New Optical Lattice Clock Could Redefine Time

September 21, 2013

Unlocking Word Meanings

Read the following words/expressions found in today’s article. 

1. precise [pri-SAHYS] (adj.) – very exact
Example: The customer gave a precise description of the type of watch he wants.

2. oscillation [os-uh-LEY-shuh n] (n.) – a single swing or movement from one position to another
Example: One oscillation of the clock’s pendulum represents one second.

3. swap [swop] (v.)  – to exchange or trade something for another
Example: My mother swapped her old analog watch for a digital watch.

4. superfluous [soo-PUR-floo-uhs] (adj.) – being more than what is required or necessary
Example: Since the clock only needs two batteries, buying a dozen seems a little bit superfluous.

5. give one a run for one’s money [giv wuhn ey ruhn fawhr wuhns muh n-ee] (idiom) – to compete against a strong competitor
Example: My sister’s new car is fast but my motorcycle could give it a run for its money.


Read the text below.
Physicists in France are testing a new clock that is so accurate it could lead to a new definition of time.

The new clock, called the optical lattice [LAT-is] clock, loses just one second every 300 million years. This performance makes the optical lattice clock three times more precise than the atomic clock, which loses one second every 100 million years.

Since 1967, atomic clocks have been used to set the standard for time. Atomic clocks work by measuring the movement of cesium [SEE-zee-uh m] atoms that are exposed to microwaves. One second is defined as the time needed for a cesium atom to perform more than nine billion oscillations.

The lattice clock, on the other hand, swaps the element cesium for strontium [STRON-shee-uh m] and uses lasers instead of microwaves. The oscillations of strontium are 40,000 times faster than that of cesium, allowing scientists to measure time more accurately than with an atomic clock. This result could one day lead to a new definition of the second.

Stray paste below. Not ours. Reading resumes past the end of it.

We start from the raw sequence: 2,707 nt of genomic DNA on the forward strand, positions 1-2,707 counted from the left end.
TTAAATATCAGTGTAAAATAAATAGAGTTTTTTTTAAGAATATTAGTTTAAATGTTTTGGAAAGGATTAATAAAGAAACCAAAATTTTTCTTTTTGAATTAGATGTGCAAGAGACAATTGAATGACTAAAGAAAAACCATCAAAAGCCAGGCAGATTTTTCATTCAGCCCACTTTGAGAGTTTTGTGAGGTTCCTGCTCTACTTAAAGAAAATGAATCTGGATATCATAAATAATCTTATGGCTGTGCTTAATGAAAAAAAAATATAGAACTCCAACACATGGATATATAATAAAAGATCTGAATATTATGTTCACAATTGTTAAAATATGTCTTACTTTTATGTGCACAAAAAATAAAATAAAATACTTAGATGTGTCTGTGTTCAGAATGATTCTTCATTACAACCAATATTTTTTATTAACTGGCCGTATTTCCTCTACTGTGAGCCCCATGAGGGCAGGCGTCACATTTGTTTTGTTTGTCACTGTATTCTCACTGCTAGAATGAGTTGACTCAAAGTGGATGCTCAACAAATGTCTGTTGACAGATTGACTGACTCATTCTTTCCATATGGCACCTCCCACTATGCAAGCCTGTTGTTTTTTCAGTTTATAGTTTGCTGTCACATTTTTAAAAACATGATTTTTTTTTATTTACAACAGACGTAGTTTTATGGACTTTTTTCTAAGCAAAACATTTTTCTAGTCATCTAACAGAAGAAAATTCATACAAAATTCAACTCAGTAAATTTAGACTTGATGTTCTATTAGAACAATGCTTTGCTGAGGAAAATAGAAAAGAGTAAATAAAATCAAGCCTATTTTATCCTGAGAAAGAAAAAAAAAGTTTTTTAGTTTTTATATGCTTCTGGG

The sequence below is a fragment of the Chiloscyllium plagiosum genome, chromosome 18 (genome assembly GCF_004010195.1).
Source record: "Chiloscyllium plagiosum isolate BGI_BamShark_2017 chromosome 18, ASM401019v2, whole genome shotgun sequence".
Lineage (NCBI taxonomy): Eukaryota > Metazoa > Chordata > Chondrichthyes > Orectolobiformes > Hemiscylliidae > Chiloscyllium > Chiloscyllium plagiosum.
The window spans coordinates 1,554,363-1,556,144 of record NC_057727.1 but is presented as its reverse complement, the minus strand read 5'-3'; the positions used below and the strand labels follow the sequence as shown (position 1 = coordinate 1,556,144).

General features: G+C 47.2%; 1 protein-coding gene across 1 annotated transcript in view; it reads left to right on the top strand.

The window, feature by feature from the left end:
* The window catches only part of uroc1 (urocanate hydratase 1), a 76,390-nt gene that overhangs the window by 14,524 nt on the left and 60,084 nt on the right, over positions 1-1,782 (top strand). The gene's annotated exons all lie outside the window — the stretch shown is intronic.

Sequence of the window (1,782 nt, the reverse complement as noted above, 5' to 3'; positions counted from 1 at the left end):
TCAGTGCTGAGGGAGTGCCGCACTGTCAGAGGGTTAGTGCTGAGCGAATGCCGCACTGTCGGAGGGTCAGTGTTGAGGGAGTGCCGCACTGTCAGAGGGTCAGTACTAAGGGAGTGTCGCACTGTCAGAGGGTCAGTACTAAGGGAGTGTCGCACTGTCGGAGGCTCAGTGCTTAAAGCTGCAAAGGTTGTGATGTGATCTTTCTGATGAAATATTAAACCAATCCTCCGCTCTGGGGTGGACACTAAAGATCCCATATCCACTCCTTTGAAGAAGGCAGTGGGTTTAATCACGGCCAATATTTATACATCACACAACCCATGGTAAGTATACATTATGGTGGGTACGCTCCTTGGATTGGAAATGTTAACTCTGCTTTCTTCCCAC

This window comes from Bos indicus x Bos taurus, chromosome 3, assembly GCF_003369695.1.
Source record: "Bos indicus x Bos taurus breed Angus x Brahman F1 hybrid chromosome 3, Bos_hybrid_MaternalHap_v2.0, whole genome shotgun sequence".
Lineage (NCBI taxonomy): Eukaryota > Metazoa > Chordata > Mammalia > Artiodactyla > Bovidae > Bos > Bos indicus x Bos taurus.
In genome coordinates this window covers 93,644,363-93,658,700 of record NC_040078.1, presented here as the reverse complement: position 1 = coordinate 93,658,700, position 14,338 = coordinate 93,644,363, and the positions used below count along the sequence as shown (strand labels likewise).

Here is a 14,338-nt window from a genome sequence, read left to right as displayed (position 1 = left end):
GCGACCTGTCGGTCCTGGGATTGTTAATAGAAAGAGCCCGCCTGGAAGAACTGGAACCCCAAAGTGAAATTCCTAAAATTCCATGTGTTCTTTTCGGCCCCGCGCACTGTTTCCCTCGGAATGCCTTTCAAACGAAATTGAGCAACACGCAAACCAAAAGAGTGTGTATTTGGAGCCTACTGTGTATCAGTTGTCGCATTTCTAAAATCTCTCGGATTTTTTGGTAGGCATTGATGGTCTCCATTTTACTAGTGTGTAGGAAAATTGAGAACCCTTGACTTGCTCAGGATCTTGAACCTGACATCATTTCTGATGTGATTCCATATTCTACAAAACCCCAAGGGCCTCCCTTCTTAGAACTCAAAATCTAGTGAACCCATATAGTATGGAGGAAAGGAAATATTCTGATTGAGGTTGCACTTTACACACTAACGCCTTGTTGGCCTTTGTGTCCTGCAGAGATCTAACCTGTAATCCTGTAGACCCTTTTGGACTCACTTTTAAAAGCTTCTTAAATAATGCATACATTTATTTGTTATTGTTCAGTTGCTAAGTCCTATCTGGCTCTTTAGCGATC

While saving a few seconds every several million years might seem superfluous to some people, many industries depend on high-precision timekeeping. Every day, technologies like satellites, GPS, and even the stock market require timepieces that are precisely synchronized. These technologies could thus benefit from the new optical lattice clocks.

On another note, a new clock being developed in the US could give the optical lattice clock a run for its money. Called the ion clock, it is believed to lose only one second every 3.7 billion years. However, it is not yet stable enough and still requires further study.

Viewpoint Discussion

Enjoy a discussion with your tutor.  

Discussion A

·         Do you think it is important to have clocks that are as accurate as the optical lattice clock? Why or why not?
·         What do you think would happen if our clocks became inaccurate? Discuss with your tutor.

Discussion B

·         Why do you think should we value time? Explain.
·         If you could use a time travel machine, what time or period would you like to visit? Why?


September 21, 2013